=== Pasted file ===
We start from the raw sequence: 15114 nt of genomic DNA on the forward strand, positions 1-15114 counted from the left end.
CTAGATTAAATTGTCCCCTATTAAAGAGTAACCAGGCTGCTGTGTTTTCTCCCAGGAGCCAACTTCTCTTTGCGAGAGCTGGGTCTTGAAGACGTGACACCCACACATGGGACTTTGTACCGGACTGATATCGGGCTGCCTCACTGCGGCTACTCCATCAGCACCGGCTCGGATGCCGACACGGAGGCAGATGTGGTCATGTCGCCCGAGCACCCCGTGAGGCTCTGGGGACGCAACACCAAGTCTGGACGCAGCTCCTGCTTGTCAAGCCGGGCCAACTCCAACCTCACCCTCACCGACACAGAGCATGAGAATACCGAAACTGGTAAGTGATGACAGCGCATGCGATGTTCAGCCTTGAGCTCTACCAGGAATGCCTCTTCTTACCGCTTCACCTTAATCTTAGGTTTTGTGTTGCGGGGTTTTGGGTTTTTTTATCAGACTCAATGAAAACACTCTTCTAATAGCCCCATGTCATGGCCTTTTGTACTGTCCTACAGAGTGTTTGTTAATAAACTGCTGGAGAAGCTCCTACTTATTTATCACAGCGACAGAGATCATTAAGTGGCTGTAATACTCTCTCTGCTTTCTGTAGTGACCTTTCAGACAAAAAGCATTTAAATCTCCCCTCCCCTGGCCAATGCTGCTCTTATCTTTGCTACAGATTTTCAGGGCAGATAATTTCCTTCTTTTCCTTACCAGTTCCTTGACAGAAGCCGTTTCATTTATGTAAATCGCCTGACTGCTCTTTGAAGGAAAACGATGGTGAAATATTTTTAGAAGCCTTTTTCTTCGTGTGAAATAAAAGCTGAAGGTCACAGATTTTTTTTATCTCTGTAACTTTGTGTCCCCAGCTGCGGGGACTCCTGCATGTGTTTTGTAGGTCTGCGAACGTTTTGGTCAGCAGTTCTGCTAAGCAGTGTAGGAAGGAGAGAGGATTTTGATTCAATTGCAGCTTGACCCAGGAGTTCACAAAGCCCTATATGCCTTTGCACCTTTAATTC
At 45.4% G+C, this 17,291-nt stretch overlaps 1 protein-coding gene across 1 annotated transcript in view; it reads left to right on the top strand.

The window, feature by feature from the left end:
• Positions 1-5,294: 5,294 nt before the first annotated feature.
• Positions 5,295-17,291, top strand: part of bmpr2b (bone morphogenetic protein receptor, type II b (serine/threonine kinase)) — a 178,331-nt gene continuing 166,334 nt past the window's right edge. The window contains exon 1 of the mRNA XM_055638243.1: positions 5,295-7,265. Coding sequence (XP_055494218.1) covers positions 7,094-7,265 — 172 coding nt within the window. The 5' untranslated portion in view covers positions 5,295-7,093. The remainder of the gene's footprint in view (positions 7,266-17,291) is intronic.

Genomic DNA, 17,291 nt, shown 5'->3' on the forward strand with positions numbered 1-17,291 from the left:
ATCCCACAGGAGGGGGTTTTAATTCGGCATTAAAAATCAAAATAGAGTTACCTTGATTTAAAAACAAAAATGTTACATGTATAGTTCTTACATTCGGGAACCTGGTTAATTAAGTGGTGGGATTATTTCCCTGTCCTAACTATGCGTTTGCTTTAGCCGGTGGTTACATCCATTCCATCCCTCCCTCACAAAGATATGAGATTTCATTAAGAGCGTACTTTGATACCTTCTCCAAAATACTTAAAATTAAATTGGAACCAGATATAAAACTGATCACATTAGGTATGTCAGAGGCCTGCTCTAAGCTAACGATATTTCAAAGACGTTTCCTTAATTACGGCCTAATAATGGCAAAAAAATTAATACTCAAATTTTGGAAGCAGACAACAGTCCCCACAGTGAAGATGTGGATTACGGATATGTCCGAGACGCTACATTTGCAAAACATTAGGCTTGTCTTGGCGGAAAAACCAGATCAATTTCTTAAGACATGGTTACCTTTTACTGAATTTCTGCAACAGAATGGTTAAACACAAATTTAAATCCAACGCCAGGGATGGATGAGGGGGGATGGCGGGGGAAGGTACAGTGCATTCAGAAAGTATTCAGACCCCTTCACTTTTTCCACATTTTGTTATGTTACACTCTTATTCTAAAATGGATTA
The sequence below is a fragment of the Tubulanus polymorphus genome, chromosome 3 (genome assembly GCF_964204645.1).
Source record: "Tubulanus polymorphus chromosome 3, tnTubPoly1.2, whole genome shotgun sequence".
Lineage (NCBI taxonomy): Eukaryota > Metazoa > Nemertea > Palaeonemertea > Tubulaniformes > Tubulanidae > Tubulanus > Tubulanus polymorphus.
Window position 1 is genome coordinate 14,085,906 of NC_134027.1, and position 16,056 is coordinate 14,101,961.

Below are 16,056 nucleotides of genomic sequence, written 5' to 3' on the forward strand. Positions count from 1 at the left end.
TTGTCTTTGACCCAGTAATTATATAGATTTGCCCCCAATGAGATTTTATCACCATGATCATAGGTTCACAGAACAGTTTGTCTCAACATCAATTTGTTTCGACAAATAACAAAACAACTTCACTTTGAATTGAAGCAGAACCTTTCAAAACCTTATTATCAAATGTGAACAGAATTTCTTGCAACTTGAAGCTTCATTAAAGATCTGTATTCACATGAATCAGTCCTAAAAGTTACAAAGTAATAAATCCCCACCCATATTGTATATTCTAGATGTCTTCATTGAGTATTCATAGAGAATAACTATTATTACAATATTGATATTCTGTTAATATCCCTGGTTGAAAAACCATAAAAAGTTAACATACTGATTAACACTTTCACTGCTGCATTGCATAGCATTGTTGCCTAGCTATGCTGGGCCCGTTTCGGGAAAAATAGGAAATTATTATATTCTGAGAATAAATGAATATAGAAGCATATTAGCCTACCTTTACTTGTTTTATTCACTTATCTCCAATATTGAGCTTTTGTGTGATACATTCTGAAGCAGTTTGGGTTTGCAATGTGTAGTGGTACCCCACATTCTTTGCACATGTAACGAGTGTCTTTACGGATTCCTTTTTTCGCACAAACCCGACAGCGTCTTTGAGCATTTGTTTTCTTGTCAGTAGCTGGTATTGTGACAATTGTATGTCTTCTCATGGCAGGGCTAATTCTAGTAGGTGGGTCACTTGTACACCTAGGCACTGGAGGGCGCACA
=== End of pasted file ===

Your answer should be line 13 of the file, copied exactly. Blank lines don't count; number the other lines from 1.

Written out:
Below are 16,056 nucleotides of genomic sequence, written 5' to 3' on the forward strand. Positions count from 1 at the left end.